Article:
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Pentagon warns of worsening terrorist threat as Taliban seize Afghanistan

The Pentagon is warning that terrorist networks based in Afghanistan could gain power faster than expected after the Taliban seized control in a stunning guerrilla campaign last week.

Defense Secretary Lloyd Austin made clear to lawmakers over the last 24 hours that he wants to “reassess” the potential for terrorist groups such as al Qaeda and the Islamic State to reconstitute inside Afghanistan in light of the Taliban’s takeover, spokesperson John Kirby told POLITICO Monday.

However, it is too early for the Defense Department “to make a firm judgment either way” about what the terrorist threat will look like in the coming weeks and months, Kirby told reporters earlier in the day.

But top defense officials are already warning that terrorist networks inside Afghanistan could quickly regroup in the wake of Kabul’s collapse on Sunday, according to two people familiar with the discussions.

Gen. Mark Milley, the chairman of the Joint Chiefs of Staff, told senators on a Sunday call that the Pentagon is expected to modify its earlier assessment about the pace of the terrorist threat in Afghanistan, according to a source familiar with the call. The Associated Press first reported the news Sunday.

The warnings come after the Taliban last week seized Bagram air base, the former hub of the U.S. war effort, and reportedly freed 5,000 prisoners housed there that included Taliban, Islamic State and al Qaeda fighters.

Officials have already acknowledged that the drawdown of American military and CIA forces from Afghanistan over the last few months has sharply limited intelligence gathering across the country.

“When the time comes for the U.S. military to withdraw, the U.S. government’s ability to collect and act on threats will diminish. That is simply a fact,” CIA Director William Burns told lawmakers in April.

But while the White House says is taking the warnings seriously, administration officials said they can use the Taliban’s desire for international legitimacy as leverage to ensure they keep terrorist groups in check.

“The Taliban have a certain self-interest in this. They know what happened the last time they harbored a terrorist group that attacked the United States. It’s not in their self-interest to allow a repeat of that,” Secretary of State Antony Blinken said on NBC’s “Meet the Press.”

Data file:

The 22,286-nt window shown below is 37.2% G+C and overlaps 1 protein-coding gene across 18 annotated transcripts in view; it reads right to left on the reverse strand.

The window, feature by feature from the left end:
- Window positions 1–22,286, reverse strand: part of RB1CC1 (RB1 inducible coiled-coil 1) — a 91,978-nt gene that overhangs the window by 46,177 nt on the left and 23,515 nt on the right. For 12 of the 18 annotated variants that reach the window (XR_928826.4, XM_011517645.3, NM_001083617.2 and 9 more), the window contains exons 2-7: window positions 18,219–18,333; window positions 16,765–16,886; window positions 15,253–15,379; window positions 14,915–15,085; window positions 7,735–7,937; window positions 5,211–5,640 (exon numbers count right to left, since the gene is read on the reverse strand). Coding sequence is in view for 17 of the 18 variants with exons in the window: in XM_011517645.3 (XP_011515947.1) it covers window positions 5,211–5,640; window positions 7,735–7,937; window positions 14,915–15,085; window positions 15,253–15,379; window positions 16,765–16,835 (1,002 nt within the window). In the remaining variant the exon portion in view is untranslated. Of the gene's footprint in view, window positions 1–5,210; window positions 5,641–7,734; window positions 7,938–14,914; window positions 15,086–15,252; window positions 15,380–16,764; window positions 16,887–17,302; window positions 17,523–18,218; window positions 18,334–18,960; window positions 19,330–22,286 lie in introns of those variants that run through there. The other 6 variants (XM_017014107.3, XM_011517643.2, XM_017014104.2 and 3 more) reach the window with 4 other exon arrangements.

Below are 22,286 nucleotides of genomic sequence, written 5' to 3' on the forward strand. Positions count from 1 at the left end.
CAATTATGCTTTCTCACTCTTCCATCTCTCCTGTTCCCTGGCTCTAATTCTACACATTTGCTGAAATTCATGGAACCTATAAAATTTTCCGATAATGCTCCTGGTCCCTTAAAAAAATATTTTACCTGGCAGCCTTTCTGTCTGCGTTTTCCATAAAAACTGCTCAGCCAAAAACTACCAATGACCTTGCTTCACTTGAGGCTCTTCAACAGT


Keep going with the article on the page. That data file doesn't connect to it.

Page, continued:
The Biden administration has said it will not allow terrorists to threaten the United States from Afghanistan, and will hold the Taliban accountable for its actions.

The United States has significantly greater counterterrorism capability in the region now compared to before the September 11 terrorist attacks, said a National Security Council spokesperson, speaking on condition of anonymity to discuss a sensitive topic. The spokesperson noted that the Biden administration is also working to develop a “robust” capability to attack terrorists from outside Afghanistan.

The administration continues to be able to detect possible reemergence of terrorist cells “before they pose a threat to the homeland,” the spokesperson said.

Retired Gen. Joseph Votel, the former head of U.S. Central Command, agreed that the Taliban likely learned some lessons from the days before the September 11 terrorist attacks, when they harbored al Qaeda.

“I think this is a lesson learned from 2001,” Votel told POLITICO. “Allowing [al Qaeda] to do whatever they wanted — including attacking the U.S. homeland — brought a lot of pain onto the [Taliban]. I think it is reasonable to assume that the [Taliban] will try not to repeat that — not in their interest.”

However, one former senior military official said the assessment that the Taliban will keep terrorists in check in order to gain international legitimacy is “more than a bit naive.”

“The Chinese and Russians are already giving the Taliban international legitimacy,” the former official said. “That said, we certainly can threaten the Taliban meaningfully (if we mean it) not to impede the flow of those we have, so far, left behind.”

On Monday, Senate Minority Leader Mitch McConnell also expressed doubt that the U.S. can keep terrorists from reemerging in Afghanistan without American troops on the ground.

“It would be very very difficult to do that from a distance in Afghanistan,” McConnell said. “There were suggestions we’d provide air power, but air power would have to be located six or seven hours away and at this point there isn’t an Afghan army to push back against the Taliban. The Taliban appear to me to be totally in control of the country.”

Lindsey Graham (R-S.C.) went further, saying the administration’s handling of the drawdown has “created the conditions for another 9/11.”

“Without the Taliban, there would have been no 9/11. The Taliban are radical terrorists, they’re Islamic jihadists aligned with al Qaeda — it’s just a matter of time before al Qaeda rises again in Afghanistan,” Graham said. “The threat to the homeland has gone through the roof.”

Despite the Taliban’s pledge in a February 2020 peace agreement with the Trump administration to cut ties with al Qaeda and to ensure Afghanistan does not once again become a haven for terrorists, the group remains “closely aligned” with the terrorist network, a recent United Nations report found.

Al Qaeda is present in at least 15 Afghan provinces, primarily in the east, southern and southeastern regions, according to the June report.

“Al-Qaida maintains contact with the Taliban but has minimized overt communications with Taliban leadership in an effort to “lay low” and not jeopardize the Taliban’s diplomatic position vis-à-vis the Doha agreement,” according to the report.

Marianne LeVine contributed to this report.

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